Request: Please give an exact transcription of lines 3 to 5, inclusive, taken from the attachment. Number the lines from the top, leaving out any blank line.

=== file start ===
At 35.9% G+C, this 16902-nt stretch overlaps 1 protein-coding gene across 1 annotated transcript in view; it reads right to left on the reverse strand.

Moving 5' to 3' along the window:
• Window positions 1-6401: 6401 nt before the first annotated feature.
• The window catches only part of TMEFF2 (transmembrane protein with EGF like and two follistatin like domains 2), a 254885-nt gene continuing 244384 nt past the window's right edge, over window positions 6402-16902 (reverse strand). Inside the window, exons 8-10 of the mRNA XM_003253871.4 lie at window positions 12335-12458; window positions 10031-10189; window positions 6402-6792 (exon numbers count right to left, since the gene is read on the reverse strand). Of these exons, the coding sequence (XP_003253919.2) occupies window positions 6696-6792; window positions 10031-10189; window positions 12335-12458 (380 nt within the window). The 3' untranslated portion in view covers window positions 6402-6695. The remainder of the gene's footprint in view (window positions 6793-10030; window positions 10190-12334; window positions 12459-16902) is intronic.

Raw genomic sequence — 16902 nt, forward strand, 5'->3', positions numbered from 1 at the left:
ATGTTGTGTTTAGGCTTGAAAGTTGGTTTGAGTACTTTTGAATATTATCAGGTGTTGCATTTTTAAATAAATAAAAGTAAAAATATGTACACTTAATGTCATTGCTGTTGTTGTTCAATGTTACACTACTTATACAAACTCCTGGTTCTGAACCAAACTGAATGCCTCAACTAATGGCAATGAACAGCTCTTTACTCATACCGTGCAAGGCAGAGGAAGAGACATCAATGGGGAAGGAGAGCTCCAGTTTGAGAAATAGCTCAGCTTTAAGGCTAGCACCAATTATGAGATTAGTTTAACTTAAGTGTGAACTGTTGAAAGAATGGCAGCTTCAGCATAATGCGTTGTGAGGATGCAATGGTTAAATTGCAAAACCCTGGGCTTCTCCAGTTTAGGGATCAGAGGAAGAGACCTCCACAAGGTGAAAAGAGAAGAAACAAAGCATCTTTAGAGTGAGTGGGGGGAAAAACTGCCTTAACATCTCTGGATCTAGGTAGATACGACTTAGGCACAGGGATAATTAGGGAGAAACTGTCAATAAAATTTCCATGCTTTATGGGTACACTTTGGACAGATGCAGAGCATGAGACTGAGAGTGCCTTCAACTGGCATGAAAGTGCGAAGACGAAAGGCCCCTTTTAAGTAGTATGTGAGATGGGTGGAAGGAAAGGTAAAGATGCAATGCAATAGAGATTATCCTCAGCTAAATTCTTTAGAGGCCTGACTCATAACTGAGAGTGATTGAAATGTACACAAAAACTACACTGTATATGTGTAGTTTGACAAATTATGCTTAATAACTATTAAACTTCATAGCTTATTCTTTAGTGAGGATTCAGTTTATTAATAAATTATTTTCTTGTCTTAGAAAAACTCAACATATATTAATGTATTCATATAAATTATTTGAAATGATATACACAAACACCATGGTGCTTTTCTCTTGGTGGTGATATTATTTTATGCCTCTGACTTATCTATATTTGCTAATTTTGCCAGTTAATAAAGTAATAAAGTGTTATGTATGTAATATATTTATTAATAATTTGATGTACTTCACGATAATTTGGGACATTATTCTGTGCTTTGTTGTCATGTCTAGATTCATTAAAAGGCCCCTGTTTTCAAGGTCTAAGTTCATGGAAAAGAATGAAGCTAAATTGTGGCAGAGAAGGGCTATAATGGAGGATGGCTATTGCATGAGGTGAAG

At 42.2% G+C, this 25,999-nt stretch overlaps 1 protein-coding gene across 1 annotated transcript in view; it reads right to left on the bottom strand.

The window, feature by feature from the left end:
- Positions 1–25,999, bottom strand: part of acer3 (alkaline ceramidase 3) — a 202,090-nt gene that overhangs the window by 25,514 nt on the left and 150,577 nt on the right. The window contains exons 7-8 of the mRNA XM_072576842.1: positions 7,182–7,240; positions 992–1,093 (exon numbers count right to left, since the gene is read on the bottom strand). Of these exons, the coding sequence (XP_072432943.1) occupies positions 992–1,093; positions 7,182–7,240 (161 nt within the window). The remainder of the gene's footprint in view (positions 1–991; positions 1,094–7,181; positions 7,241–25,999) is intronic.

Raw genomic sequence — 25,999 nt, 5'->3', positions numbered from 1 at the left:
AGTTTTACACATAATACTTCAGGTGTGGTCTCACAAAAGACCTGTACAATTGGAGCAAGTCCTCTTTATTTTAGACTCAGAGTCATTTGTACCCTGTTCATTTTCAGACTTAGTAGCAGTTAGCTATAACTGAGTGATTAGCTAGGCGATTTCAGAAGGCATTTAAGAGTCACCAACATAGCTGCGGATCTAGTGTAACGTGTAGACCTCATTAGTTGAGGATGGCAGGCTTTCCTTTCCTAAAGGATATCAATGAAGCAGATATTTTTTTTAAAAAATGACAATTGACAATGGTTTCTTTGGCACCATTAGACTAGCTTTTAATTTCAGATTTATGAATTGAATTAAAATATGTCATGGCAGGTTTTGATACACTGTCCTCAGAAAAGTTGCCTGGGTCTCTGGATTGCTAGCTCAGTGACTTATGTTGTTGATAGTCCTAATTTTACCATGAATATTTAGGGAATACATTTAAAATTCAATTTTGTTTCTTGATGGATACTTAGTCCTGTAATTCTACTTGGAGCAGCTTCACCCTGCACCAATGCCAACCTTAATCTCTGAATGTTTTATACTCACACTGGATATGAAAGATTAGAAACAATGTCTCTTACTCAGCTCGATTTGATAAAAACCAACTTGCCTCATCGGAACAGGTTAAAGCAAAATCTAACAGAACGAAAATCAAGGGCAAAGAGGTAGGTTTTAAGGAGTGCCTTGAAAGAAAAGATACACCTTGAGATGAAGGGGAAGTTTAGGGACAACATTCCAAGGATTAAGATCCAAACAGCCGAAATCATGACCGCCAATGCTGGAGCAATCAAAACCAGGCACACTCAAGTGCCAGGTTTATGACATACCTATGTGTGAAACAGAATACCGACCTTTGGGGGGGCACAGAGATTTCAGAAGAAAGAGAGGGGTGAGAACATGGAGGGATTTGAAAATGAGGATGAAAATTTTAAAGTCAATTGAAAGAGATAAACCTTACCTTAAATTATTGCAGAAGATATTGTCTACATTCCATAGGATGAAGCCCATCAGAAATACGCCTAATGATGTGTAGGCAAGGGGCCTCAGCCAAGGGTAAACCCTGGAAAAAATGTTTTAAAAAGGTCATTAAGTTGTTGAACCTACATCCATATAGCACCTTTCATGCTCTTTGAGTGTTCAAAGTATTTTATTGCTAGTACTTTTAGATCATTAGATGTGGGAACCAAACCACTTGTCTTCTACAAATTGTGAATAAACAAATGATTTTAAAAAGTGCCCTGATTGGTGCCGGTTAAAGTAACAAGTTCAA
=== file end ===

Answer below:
• Window positions 1-6401: 6401 nt before the first annotated feature.
• The window catches only part of TMEFF2 (transmembrane protein with EGF like and two follistatin like domains 2), a 254885-nt gene continuing 244384 nt past the window's right edge, over window positions 6402-16902 (reverse strand). Inside the window, exons 8-10 of the mRNA XM_003253871.4 lie at window positions 12335-12458; window positions 10031-10189; window positions 6402-6792 (exon numbers count right to left, since the gene is read on the reverse strand). Of these exons, the coding sequence (XP_003253919.2) occupies window positions 6696-6792; window positions 10031-10189; window positions 12335-12458 (380 nt within the window). The 3' untranslated portion in view covers window positions 6402-6695. The remainder of the gene's footprint in view (window positions 6793-10030; window positions 10190-12334; window positions 12459-16902) is intronic.

Raw genomic sequence — 16902 nt, forward strand, 5'->3', positions numbered from 1 at the left: